Abstract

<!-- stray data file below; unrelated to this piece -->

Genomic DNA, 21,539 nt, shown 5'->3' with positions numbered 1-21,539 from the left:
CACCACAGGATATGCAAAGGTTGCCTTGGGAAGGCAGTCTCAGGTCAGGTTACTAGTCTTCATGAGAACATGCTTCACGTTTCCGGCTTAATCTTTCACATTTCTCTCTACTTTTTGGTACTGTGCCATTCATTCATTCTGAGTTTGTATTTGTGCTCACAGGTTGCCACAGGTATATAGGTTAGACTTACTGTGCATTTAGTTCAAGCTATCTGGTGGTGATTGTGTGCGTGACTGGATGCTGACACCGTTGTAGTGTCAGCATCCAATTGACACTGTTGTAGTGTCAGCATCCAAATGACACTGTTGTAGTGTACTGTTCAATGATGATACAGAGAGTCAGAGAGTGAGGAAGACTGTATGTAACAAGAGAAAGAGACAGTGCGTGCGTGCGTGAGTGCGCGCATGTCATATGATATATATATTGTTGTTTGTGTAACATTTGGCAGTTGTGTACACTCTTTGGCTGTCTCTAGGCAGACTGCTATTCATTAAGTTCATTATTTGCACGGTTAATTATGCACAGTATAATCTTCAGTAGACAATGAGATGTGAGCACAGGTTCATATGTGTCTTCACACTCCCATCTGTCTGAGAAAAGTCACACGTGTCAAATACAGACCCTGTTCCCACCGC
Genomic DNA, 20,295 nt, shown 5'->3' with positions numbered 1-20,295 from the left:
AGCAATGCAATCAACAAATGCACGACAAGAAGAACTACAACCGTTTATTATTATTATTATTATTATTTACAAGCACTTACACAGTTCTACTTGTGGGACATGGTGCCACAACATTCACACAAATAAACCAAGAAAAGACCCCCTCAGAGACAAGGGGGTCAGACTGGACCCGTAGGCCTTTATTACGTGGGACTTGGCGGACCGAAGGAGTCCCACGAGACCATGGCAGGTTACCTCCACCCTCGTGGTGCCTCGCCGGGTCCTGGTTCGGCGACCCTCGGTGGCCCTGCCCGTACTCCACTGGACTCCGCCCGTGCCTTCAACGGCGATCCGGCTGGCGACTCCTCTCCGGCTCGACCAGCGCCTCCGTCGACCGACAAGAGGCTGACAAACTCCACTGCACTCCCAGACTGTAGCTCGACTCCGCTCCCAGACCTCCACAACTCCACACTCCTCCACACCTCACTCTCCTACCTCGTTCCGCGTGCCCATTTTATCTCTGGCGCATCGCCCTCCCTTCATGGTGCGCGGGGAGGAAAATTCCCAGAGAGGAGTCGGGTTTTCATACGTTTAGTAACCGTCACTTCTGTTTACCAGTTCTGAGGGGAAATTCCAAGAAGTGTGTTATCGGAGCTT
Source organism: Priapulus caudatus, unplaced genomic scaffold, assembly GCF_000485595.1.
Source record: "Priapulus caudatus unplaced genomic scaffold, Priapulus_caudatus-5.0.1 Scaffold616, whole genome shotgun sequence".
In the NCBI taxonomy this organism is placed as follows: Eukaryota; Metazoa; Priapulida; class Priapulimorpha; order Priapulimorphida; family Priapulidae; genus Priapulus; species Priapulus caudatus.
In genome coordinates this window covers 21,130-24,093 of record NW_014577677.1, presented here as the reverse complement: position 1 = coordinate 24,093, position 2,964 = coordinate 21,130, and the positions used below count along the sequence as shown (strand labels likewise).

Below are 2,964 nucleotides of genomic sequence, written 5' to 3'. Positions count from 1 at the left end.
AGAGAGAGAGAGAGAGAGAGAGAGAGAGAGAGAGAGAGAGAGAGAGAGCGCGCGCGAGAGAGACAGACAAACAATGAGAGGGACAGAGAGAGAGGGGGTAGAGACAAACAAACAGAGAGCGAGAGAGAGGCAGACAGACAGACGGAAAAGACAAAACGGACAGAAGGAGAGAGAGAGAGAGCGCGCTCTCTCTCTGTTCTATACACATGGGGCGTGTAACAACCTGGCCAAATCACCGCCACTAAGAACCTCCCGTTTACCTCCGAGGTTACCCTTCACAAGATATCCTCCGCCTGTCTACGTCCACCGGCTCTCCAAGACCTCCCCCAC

Mississippi Valley-type lead-zinc ore deposits at Pine Point occur in dissolution vugs, caverns, and breccias, which previously were interpreted to be related to meteoric karstification during Middle Devonian sub-Watt Mountain exposure. Studies of open pits at Pine Point and core samples from 34 wells from the subsurface Presqu'ile barrier revealed that dissolution related to the sub-Watt Mountain exposure was relatively minor and differed from the large-scale hydrothermal dissolution that occurred prior to or was contemporaneous with the emplacement of Mississippi Valley-type deposits. Dissolution vugs, caverns, and breccias related to the sub-Watt Mountain exposure are (1) commonly filled in with green shale, and locally, with pendant calcite cements, (2) preserved both in limestones and dolomites, (3) restricted to the strata immediately beneath the unconformity, and (4) formed prior to stylolitization, dolomitization, and mineralization. Diagnostic meteoric karst features, such as rundkarren, dolina, calcrete, terra rossa, and speleothems are not observed in the Presqu'ile barrier. The limited evidence of meteoric water during sub-Watt Mountain exposure is possibly due to an arid climate and relatively short periods of exposure.In contrast, hydrothermal dissolution vugs, caverns, and breccias that host Mississippi Valley-type ore deposits at Pine Point are filled with laminated dolomites, saddle dolomites, sulfide minerals, late-stage calcite, and pyrobitumen that are associated with hydrothermal fluids; occur both above and below the Watt Mountain unconformity; follow the regional conduit system that parallels the barrier; postdate stylolites, suggesting that dissolution must have occurred during burial; and occur only in dolomites interpreted to have been formed from burial fluids. Fluid inclusion measurements indicate that the saddle dolomites precipitated from fluids between 92 degrees and 178 degrees C having salinities between 11 and 29 wt percent NaCl equiv. Thus the majority of dissolution vugs, caverns, and breccias that host Mississippi Valley-type ore deposits at Pine Point appear to be related to hydrothermal brines, not meteoric fluids, and formed before and/or during late-stage dolomitization and Pb-Zn mineralization. Several mechanisms have been proposed to account for the hydrothermal dissolution, including acid basinal fluids generated by thermochemical sulfate reduction, diagenesis of organic matter, and/or cooling of CO 2 -rich brines during their updip movement, all of which may have been active at Pine Point.

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